Most people imagine Brazil in terms of its vibrant big cities, like Rio de Janeiro and São Paulo; its inimitable wild areas, like the Amazon or the Pantanal; and its renowned beaches. But Brazil’s complex, sometimes brutal, history of colonialism — combined with lush jungles, mountains, and endless sandy coves — has gifted the country with small towns unlike anywhere else in the world. The unique combination of architectural influences and sublime landscapes can be seen in colorful towns located in island-filled bays to Bavarian hamlets in semi-tropical mountainsides. Here are just some of the most stunning small towns in Brazil.
1. Paraty, Rio de Janeiro
Alternately spelled Parati or Paraty, this cobblestoned town founded in 1531 in a bay south of Rio de Janeiro couldn’t be more picturesque. Whitewashed, centuries-old buildings with colorful trim compete for your attention with views of dozens of lush islands, sailboats, and the towering, sylvan mountainside behind the town. Paraty was busiest during the Brazilian Gold Rush, which predated the US one by two centuries.
After that, the port of Paraty was dedicated to the export of sugar cane, then the cachaça liquor made from that sugar cane, and later coffee. What is less appreciated is that many of the African people brought in as slaves to mine the gold and later to work the sugar cane fields and coffee plantations entered through Paraty. Today, the town’s difficult history is obscured by Paraty’s elegant inns, chic restaurants, and attractive boutiques.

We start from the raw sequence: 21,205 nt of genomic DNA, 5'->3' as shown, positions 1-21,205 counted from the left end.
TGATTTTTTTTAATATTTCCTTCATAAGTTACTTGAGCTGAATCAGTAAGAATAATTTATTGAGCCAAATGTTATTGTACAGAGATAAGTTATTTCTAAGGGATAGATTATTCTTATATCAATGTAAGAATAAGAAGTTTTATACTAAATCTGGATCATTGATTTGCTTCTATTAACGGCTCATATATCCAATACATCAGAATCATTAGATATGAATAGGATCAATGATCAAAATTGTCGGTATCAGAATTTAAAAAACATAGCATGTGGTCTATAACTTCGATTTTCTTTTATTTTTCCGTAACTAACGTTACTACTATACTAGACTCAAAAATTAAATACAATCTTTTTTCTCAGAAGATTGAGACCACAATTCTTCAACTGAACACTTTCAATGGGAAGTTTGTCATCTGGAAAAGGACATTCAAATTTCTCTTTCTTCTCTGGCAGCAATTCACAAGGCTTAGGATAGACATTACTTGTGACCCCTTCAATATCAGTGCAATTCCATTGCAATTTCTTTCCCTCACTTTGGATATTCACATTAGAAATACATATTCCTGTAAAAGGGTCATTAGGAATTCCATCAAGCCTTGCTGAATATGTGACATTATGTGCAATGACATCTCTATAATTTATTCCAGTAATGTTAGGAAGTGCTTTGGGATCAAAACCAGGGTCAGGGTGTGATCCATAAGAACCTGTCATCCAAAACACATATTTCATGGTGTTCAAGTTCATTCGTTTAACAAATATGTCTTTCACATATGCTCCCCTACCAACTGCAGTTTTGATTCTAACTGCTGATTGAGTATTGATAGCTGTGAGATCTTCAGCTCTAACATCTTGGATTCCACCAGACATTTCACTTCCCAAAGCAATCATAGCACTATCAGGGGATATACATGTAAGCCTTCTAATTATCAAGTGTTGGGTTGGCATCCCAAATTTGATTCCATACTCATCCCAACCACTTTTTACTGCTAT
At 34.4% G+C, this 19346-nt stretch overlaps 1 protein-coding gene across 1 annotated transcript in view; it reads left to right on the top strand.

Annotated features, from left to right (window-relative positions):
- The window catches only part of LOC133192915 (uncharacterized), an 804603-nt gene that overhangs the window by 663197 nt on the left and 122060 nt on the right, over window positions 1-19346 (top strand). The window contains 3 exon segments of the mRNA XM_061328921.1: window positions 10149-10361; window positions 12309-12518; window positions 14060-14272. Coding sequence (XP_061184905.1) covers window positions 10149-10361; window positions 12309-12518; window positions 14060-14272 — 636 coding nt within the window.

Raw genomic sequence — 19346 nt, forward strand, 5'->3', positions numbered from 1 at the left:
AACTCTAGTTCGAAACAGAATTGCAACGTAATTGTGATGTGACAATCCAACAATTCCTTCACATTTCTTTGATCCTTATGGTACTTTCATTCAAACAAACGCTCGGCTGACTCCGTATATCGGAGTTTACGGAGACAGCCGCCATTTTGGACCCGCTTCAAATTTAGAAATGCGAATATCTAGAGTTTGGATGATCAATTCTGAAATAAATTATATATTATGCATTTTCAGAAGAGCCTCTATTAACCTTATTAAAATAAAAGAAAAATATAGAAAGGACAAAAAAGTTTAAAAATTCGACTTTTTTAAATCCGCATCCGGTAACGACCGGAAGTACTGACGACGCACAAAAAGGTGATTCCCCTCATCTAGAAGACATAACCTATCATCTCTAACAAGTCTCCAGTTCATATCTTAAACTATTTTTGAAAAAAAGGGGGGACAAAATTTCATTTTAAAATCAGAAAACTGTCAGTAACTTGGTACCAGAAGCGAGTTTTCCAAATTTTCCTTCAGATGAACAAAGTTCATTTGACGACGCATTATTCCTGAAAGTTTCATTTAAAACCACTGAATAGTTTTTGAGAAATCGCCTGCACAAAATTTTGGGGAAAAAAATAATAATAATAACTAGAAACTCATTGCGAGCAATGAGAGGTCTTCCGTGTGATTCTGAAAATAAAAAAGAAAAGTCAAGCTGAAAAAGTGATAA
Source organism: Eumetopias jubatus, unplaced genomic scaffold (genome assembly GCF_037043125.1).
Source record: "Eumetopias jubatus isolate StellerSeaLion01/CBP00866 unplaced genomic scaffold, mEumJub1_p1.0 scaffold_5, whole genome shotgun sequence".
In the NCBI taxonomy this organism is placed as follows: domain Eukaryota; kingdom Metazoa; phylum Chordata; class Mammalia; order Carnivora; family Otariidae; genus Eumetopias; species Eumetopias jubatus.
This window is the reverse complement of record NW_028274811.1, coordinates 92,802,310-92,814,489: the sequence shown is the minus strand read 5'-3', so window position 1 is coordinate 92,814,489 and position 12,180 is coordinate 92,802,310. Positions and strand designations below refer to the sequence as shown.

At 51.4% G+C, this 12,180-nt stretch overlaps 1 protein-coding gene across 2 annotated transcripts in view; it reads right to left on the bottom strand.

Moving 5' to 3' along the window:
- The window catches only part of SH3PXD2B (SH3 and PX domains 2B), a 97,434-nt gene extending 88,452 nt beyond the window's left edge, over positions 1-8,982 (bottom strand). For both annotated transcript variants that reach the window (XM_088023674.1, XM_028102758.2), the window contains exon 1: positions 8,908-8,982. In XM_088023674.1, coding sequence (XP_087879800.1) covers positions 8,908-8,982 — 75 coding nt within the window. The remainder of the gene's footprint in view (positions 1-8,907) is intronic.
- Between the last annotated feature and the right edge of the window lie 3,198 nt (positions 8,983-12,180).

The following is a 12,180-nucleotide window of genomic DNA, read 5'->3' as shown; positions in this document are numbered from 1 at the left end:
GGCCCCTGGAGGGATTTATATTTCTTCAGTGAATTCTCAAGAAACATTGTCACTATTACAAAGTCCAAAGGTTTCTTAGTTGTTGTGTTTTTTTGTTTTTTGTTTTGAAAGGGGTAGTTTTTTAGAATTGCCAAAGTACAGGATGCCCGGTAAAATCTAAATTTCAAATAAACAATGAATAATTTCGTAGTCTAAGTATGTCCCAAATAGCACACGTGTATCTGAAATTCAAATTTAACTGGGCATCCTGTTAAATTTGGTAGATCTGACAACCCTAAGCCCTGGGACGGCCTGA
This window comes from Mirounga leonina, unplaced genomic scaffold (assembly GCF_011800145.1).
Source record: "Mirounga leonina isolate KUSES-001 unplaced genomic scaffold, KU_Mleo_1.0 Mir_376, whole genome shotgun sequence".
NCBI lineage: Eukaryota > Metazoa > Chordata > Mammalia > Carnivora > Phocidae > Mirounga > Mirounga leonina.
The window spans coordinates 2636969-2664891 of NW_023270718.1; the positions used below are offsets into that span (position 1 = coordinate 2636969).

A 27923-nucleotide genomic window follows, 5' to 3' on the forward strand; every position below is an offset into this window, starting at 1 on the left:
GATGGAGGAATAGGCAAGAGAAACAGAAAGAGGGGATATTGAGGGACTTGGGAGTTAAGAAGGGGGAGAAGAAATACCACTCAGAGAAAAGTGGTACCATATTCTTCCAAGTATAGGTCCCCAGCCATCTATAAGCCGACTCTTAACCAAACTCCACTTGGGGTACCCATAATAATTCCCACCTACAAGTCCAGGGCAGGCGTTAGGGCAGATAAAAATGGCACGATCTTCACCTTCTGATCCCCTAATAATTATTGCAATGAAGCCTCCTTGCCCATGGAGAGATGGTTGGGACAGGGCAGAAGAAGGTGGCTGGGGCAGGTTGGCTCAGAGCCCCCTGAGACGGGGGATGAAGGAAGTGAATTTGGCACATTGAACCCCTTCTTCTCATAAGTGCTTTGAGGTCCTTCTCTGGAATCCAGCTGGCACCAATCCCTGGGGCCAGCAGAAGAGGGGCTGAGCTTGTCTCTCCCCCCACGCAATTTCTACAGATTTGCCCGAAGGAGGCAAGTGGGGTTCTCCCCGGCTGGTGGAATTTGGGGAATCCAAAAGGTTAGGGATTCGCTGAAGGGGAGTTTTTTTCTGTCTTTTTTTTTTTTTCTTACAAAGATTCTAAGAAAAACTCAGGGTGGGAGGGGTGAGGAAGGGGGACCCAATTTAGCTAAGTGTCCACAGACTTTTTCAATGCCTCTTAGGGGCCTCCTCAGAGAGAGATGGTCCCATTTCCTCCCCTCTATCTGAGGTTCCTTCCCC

2. Ouro Preto, Minas Gerais
Ouro Preto means black gold, but the city’s name does not refer to oil — it is actually all about yellow gold. Ouro Preto became a center of the Brazilian thirst for gold, as the precious metal was found in the nearby mountains of what would eventually come to be called the state of Minas Gerais, which literally translates to “general mines.” Founded at the start of the 1700s on the hills of the Vila Rica, or Rich Valley, Ouro Preto soon reflected the wealth the area was producing — with hundreds of tons of gold exported to Portugal during this time.
The Church of São Francisco of Assisi is a gilded tribute to Brazil’s ornate baroque architecture of the time and is one of the most celebrated of the country’s colonial churches. Today, the UNESCO World Heritage city, with a population of 70,000, is also a university town and still a popular tourist center. Located at 3,868 feet in Brazil’s high plateau, Ouro Preto also enjoys a relatively cooler climate, making it a welcome escape from the hot coastal cities.